Tuesday, March 20, 2018

Google unveils its News Initiative, with tools for subscriptions, security and fighting fake news

Google today announced a multi-pronged News Initiative, which Chief Business Officer Phillipp Schindler described as a way to bring together all of the company’s efforts to work with the journalism industry.

Google says the News Initiative is focused on three broad goals — strengthening quality journalism, evolving business models and empowering newsrooms through technological innovation. It’s also committing to spending $300 million over the next three years to reach these goals.

At a New York City press event, Schindler told journalists and other industry attendees, “Our mission is inherently tied to your business.” Schindler acknowledged that this might sound like it’s “just big company rhetoric.” To put it less diplomatically, news organizations might not view Google (or the other big Internet platforms) all that positively given its dominance of the online ad business and any role in may have paid in spreading misinformation and hoaxes.

However, Schindler said Google has “two clear business incentives” to support high quality journalism.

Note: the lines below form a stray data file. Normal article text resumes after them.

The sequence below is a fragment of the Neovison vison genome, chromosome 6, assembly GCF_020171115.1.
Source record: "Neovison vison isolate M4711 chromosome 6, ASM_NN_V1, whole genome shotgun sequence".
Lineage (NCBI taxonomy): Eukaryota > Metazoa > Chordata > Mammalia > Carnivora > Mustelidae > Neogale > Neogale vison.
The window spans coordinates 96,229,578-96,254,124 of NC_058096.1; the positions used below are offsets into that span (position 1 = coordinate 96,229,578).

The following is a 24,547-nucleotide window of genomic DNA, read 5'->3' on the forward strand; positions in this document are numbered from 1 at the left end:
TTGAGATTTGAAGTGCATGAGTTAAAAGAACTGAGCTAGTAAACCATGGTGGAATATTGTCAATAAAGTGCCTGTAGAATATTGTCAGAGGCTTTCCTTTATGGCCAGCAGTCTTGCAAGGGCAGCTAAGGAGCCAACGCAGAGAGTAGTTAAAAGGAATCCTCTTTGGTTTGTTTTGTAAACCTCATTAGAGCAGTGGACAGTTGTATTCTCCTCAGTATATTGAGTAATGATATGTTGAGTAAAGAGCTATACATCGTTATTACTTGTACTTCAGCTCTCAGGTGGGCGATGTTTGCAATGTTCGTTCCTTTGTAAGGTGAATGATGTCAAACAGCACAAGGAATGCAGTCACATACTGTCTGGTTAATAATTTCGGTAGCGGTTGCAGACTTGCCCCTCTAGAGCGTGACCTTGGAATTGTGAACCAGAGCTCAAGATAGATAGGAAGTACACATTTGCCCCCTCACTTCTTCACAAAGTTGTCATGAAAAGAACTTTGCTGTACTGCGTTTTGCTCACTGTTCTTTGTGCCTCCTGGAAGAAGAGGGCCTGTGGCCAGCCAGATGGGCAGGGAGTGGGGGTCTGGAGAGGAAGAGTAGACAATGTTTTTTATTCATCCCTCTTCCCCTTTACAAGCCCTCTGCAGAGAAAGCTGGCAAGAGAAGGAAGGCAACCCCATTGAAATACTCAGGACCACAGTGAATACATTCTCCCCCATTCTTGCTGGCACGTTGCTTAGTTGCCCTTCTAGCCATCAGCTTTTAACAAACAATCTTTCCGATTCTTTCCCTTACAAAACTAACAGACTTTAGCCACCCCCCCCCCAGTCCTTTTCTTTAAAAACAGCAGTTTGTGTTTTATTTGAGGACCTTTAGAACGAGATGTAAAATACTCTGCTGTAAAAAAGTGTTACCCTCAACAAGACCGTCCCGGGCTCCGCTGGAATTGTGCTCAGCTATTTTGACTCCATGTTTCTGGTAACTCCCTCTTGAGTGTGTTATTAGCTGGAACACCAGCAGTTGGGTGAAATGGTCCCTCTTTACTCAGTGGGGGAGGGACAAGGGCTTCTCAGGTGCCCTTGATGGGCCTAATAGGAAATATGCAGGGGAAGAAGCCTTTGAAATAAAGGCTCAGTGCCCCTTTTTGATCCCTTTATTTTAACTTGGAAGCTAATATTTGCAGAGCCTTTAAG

First, he said Google search “by its very nature depends on the open web and depends on open access to information and that obviously depends on high quality information.” Secondly, he noted that Google’s DoubleClick ad business is all about splitting revenue with publishers, with $12.6 billion paid out to partners last year.

“The economics are very clear: If you do not grow, we do not grow,” Schindler said.

Again, the initiative sounds like a mix of projects and products old and new, in several different categories. When it comes to strengthening quality journalism, Schindler said Google has been adjusting its algorithms to highlight “more authoritative sources.”

He also announced a partnership with the Harvard Kennedy School’s First Draft to launch something called the Disinfo Lab, which will “use computational tools and journalistic oversight monitor misinformation during elections.” And there’s a separate project called MediaWise, a partnership with the Poynter Institute, Stanford University and the Local Media Association to help younger people become savvier in their consumption digital media.

As for business models, Google is launching Subscribe with Google, which will allow readers to sign up for paid subscriptions with partner publishers, all with a single click.. That also means that as long as readers are signed in to their Google account, they don’t have to deal with paywalls and logins on the news sites that they’ve already subscribed to.

And on the tech front, Google pointed to Accelerated Mobile Pages, its open source format for fast-loading story, which it’s expanding with a new story format for image-, video- and animation-heavy content. It’s also launching Outline, an open source tool for newsrooms to set up their own VPN on a private server.

This is a developing story and will be updated as Google’s event unfolds.

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